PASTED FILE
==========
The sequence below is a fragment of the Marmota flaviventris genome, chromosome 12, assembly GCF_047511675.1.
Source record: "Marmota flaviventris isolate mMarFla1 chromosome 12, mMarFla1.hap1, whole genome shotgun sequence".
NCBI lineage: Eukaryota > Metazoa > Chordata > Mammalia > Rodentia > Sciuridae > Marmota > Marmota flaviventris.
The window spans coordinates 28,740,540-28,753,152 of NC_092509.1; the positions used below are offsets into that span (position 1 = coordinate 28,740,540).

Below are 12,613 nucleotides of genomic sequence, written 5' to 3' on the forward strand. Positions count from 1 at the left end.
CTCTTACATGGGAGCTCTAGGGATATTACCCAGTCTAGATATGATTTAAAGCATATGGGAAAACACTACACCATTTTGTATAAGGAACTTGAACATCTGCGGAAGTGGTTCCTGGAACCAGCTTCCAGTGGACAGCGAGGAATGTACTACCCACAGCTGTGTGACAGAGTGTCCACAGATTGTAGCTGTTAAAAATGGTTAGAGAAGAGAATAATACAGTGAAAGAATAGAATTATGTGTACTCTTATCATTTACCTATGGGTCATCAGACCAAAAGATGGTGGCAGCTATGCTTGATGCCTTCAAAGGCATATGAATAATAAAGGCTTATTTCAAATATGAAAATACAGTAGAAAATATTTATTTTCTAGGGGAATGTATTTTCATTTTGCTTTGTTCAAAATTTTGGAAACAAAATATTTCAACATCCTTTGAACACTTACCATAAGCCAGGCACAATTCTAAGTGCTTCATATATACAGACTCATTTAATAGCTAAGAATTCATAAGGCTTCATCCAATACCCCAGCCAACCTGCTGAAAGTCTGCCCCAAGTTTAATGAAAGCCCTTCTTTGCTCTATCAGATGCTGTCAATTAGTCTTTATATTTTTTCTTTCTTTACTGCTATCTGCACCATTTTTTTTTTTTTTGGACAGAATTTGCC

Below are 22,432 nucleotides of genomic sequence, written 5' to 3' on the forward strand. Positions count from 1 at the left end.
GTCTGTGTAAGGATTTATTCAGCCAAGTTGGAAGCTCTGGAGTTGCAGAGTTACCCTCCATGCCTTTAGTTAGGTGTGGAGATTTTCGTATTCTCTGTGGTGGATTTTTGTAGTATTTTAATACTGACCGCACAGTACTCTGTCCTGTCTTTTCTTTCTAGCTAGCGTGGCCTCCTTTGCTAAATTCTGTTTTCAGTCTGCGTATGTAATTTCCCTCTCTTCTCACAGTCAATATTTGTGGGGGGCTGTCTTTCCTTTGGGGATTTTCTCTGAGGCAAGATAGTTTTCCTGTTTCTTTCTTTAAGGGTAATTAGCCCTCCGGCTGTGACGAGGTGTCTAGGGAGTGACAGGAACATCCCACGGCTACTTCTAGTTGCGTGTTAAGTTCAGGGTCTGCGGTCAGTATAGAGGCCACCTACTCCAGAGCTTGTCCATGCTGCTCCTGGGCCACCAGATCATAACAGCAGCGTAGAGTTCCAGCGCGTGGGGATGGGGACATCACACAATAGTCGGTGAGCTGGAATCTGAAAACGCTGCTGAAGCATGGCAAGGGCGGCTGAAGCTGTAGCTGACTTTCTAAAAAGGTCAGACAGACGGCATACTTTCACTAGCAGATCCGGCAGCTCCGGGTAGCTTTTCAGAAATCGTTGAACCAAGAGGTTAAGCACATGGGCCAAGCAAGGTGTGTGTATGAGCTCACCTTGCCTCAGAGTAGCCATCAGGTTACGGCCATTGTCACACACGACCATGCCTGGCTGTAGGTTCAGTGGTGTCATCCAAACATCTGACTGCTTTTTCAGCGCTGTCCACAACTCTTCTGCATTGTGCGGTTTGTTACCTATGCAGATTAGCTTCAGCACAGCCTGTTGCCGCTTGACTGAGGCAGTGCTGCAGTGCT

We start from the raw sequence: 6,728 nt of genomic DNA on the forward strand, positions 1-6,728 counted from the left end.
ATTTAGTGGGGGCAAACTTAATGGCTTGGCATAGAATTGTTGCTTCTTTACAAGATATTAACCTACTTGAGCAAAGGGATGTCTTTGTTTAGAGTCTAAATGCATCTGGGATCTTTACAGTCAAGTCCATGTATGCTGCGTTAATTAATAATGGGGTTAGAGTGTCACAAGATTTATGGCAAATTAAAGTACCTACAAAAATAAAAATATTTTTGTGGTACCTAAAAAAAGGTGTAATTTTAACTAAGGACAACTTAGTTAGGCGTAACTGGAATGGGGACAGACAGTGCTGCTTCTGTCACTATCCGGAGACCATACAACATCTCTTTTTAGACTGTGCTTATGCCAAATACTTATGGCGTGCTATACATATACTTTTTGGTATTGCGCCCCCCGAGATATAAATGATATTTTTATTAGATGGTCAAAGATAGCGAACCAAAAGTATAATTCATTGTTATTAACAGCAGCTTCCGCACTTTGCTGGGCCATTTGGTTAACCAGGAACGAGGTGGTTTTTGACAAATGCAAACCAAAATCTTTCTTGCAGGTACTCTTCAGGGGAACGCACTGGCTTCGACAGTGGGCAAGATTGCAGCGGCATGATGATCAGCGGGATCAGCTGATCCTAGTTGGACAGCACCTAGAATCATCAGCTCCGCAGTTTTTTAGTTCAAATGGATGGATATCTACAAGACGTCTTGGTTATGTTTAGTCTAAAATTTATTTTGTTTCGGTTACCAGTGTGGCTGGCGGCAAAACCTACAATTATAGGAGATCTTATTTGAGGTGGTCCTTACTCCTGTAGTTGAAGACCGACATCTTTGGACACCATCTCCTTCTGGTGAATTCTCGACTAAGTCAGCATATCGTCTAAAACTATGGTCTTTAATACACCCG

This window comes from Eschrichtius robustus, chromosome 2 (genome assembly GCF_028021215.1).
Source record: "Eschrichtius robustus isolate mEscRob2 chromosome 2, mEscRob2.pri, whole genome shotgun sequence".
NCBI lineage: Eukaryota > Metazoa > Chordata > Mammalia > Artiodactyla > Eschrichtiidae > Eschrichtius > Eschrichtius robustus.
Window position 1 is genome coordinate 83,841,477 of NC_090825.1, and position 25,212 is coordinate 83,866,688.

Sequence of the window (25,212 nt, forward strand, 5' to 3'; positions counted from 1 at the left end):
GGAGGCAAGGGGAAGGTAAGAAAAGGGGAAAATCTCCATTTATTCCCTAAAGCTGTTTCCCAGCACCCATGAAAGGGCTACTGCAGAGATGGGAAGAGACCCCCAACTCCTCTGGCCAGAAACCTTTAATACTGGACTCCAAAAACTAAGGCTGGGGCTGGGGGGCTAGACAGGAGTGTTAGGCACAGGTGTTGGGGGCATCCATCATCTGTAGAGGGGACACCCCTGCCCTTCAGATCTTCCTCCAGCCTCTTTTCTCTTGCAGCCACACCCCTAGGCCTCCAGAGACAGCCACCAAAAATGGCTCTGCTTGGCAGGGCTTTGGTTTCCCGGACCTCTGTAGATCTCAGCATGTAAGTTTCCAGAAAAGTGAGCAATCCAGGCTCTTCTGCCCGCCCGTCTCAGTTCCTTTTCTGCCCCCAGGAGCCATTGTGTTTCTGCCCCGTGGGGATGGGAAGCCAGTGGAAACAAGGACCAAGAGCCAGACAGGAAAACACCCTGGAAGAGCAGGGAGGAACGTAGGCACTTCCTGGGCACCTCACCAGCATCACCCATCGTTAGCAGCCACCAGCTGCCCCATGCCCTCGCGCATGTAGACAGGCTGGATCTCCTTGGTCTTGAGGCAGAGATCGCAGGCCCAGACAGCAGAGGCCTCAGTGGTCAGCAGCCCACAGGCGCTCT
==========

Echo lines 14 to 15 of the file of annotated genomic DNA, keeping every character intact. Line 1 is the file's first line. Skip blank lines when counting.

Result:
Window position 1 is genome coordinate 83,841,477 of NC_090825.1, and position 25,212 is coordinate 83,866,688.

Sequence of the window (25,212 nt, forward strand, 5' to 3'; positions counted from 1 at the left end):